City officials addressed the media and various stakeholders on how the city intended to tackle the crime wave at the nature reserve which has seen a spate of muggings and murder in recent weeks.

Durban -The country is under siege by crime and Burman Bush is just one of the places targetted by criminals, Thembinkosi Ngcobo, head of eThekwini Parks and Recreation said on Thursday.
Ngcobo was addressing the media and various stakeholders on how the city intended to tackle the crime wave at the nature reserve which has seen a spate of muggings and murder in recent weeks.

On Saturday, 60-year-old Simon Milliken, the KwaZulu-Natal Philharmonic Orchestra’s principal double bassist, was killed there during a robbery. It followed several muggings in the area and Wikipedia entry warning people not to visit the park. 

Ngcobo said he hoped to increase the field rangers from two to seven. 

He said they would need four to five million rands to replace the fencing around the reserve. 

"Our fence is not worthy to be called a fence. I have asked to restructure the budget in the department and replace the fence as soon as possible," Ngcobo said.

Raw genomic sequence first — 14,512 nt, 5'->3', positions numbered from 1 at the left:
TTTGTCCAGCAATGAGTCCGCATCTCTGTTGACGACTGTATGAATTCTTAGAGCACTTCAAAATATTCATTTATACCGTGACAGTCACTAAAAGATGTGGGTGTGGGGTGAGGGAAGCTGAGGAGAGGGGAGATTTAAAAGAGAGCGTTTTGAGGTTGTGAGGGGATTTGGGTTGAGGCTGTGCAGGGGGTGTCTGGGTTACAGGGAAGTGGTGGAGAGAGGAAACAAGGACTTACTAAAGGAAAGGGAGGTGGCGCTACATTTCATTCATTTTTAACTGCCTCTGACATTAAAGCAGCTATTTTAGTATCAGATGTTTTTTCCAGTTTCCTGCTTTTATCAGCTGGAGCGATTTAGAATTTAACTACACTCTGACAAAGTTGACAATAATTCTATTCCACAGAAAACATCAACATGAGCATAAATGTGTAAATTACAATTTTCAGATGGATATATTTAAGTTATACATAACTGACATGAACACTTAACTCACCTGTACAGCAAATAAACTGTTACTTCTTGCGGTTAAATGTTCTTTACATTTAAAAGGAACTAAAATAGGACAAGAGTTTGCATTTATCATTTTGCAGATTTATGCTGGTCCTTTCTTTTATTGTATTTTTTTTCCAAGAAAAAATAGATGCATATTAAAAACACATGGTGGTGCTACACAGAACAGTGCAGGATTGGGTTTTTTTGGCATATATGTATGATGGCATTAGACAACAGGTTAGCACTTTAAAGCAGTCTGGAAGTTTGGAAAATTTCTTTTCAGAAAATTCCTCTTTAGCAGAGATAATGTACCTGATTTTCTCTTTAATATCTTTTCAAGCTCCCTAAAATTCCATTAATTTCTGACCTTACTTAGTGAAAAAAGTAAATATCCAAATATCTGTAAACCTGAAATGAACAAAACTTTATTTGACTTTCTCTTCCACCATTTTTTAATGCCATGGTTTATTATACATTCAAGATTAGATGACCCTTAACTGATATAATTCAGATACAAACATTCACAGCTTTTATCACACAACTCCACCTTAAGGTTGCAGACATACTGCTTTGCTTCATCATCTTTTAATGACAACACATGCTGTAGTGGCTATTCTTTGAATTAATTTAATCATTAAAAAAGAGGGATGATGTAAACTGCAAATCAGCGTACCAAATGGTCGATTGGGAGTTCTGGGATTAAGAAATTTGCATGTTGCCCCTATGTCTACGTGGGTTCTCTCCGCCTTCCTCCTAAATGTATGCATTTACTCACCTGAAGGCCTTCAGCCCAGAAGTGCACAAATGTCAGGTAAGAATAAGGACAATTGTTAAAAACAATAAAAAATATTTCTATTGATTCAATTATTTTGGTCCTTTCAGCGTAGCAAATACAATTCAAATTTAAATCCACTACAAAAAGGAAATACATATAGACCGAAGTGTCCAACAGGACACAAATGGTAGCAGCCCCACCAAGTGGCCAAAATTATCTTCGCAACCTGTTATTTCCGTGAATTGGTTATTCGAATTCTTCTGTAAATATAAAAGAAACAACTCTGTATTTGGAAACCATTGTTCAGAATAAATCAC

In addition, the reserve needed more security measures and at least 30 guards and failing to sort out the extra security would defeat the purpose of the meeting, he said

Thembinkosi Ngcobo, head of eThekwini Parks and Recreation addressed the media and various stakeholders on how the city intended to tackle the crime wave at the nature reserve which has seen a spate of muggings and murder in recent weeks. Picture Zainul Dawood.
Thembinkosi Ngcobo, head of eThekwini Parks and Recreation addressed the media and various stakeholders on how the city intended to tackle the crime wave at the nature reserve which has seen a spate of muggings and murder in recent weeks. Picture Zainul Dawood.


Ngcobo said the department was also dealing with land invasion at nature reserves. He said a special meeting would be called to discuss all 75000 hectares of reserves that fall under the city.

Burman Bush which is 55 hectares, he said would be a catalyst for eco-tourism.

Last month the Daily News reported on several muggings at the popular nature reserve. One of the people interviewed described the reserve as a hunting ground for criminals who preyed on nature lovers.
Local ward councillor, Martin Meyer said he and city officials had visited the reserve last month and discovered that there was only one security guard stationed at the entrance gate. He said they also discovered that there were large holes in the fence. There were missing sections of fence up to 20m wide. Poles that propped up the fence were missing. They also found vagrants living in the reserve.

Daily News